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4. How to Build Your Guard Dog During the First Year - The Crucial Months

01. Purpose of a Guard Dog
02. Traits in a Good Guard Dog
03. Training to be a Perfect Guard Dog
04. First Year Training
05. Selecting a Professional Trainer
06. Vital Commands
07. Highly Recommended Dog Breeds
08. Male vs. Female Guard Dogs
09. Common Mistakes in Guard Dog Training
10. Common Misconceptions About Guard Dogs

A guard dog’s need for training is crucial, and so is the time frame in which that training is received. Just as with humans, dogs are more likely to absorb information permanently as puppies.

In other words, the earlier you can begin the training process, the better. Training a guard dog is unlike regular dog training.

It requires more time, more attention, and very careful method delivery. As with all good things, excellent guard dog training does take more time.

Take advantage of your puppy’s sponge-like brain during the first year of his life. He will be very receptive to anything taught him, both good and bad, so be willing to spend this first year weeding out the bad habits and implementing the desirable ones.

It may take a little more effort than what non-working dogs require, but go ahead and devote your time to this intense training process. You’ll be glad you did.

Your Guard Dog’s Physical Preparations

As most dog owners know, a guard dog is not successful unless he is strong, fast, and healthy. These traits are due not only to genetics, but also to a great diet and exercise program. Feeding your dog a high protein diet can help, but a raw diet is also highly recommended. Raw diets tend to provide more nutrients, and dogs often benefit from the way these diets work naturally with their bodily systems.

When preparing a raw diet, however, be very careful not to include foods that could pose a hazard to your pet. Many everyday ingredients that humans use are toxic to dogs, and can cause permanent injury or death very quickly. Ask your veterinarian for a complete list of foods dangerous to dogs. In general, stay away from the following:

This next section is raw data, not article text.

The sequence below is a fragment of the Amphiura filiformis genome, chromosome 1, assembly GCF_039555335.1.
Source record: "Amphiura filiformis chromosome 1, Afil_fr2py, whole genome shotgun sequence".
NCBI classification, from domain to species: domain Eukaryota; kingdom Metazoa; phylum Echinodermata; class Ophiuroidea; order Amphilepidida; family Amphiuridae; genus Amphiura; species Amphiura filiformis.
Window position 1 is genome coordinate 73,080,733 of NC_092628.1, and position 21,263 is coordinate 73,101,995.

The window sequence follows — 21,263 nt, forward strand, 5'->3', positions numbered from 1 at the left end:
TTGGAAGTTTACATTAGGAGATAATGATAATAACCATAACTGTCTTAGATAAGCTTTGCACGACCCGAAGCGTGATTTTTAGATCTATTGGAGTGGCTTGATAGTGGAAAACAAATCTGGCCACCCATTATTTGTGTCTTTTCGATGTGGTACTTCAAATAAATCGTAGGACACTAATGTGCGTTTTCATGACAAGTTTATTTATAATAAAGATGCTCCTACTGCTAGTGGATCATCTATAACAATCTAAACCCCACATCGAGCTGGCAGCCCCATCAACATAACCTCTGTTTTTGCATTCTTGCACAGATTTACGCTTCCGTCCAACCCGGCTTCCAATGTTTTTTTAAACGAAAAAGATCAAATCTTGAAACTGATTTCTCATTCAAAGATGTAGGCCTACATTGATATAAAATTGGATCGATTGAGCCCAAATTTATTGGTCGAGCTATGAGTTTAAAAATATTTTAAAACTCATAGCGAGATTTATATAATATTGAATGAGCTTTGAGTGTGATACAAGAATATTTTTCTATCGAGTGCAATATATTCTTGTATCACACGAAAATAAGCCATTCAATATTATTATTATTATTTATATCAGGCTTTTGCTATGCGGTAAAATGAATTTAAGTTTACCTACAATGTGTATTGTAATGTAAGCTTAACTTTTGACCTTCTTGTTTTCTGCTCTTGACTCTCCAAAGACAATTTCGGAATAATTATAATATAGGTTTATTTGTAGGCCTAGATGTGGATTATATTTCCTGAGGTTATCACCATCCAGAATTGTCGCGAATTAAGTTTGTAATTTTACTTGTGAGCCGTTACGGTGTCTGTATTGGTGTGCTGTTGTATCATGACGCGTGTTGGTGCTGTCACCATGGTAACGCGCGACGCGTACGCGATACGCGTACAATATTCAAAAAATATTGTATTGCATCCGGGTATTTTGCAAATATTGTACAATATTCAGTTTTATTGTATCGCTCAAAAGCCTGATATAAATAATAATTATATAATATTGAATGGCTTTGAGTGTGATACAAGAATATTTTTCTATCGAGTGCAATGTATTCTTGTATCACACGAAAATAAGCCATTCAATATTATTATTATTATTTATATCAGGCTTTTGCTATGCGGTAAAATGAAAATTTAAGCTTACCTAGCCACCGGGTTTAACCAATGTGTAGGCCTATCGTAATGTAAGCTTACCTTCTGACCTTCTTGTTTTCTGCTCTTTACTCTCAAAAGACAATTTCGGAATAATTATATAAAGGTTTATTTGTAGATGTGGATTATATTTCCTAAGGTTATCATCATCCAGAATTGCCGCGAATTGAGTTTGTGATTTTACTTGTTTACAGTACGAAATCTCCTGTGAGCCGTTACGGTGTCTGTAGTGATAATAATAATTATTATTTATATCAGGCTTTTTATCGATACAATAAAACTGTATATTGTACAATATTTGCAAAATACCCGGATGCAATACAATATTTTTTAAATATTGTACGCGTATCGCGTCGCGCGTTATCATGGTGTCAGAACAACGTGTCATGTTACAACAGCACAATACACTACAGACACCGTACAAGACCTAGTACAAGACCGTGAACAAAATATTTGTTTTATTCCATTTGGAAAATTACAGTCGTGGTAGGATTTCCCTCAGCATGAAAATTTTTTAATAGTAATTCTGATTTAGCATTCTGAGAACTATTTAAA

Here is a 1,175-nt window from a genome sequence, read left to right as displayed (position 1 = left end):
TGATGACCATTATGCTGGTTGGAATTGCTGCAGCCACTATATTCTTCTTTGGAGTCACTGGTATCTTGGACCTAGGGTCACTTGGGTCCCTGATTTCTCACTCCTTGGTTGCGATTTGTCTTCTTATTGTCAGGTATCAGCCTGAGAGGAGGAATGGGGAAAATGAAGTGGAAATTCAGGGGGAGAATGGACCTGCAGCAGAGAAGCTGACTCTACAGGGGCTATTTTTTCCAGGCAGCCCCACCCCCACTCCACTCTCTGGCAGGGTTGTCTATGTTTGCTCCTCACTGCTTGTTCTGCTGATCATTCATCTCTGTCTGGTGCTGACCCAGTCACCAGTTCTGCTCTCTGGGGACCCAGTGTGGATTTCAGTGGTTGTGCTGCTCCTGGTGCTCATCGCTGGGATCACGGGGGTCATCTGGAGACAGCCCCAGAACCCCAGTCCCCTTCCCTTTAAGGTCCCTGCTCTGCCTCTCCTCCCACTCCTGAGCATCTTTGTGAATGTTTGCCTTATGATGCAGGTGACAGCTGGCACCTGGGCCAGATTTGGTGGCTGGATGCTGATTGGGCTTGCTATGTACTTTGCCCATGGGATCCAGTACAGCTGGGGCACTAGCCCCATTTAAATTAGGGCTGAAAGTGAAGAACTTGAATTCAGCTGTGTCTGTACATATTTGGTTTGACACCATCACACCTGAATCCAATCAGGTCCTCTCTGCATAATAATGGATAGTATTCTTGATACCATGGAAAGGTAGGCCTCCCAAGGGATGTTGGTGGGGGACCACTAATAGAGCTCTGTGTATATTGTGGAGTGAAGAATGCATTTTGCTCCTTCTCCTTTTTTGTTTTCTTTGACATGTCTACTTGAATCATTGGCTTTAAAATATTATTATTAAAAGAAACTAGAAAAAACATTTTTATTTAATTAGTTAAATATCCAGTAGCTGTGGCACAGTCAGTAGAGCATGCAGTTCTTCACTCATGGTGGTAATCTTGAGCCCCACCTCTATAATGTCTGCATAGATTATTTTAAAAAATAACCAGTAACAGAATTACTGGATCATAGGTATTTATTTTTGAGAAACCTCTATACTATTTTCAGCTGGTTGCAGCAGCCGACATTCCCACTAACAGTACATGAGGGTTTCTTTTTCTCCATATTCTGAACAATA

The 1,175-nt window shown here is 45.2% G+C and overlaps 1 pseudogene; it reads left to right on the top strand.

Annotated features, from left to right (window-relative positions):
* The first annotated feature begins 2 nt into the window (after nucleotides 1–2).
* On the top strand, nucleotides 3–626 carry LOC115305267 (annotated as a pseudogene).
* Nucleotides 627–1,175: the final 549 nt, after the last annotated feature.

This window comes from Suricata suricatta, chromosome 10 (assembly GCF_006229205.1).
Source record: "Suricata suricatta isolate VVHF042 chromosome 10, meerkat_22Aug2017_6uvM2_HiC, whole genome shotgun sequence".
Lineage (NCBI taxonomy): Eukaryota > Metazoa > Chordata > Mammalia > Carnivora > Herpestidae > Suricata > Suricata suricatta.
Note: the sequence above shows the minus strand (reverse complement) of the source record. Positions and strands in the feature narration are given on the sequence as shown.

• garlic
  • onions
  • chocolate
  • human beverages
  • grapes
  • mushrooms
  • raisins
  • any fruit pits/seeds
  • caffeinated products
  • coffee (caffeinated or non-caffeinated)

A regular exercise regimen is equally important in your guard dog’s optimal physical development. Every day, your guard dog should have at least a moderate amount of rigorous exercise. A walking route is always an excellent choice, however a bit of more strenuous exercise can help turn your guard dog into an example of physical fitness.

The body will become more toned, and will have greater muscle mass. The well tuned guard dog is trim, muscular, and in superior shape. Therefore, make the use of strenuous exercises, such as continuous toy retrieval, a part of your dog’s regular routine.

Your Guard Dog’s Mental Preparations

A guard dog requires as much mental preparation during the training process as he does physical preparation. Ideally, your dog will become extremely alert, loyal, and controlled. Guard dogs must make quick decisions, and mental sharpness is key in preventing mistakes and disasters. Instead of hoping that your dog does not make the wrong choice when deciding whether or not to harm a human being, take the proper precautions yourself.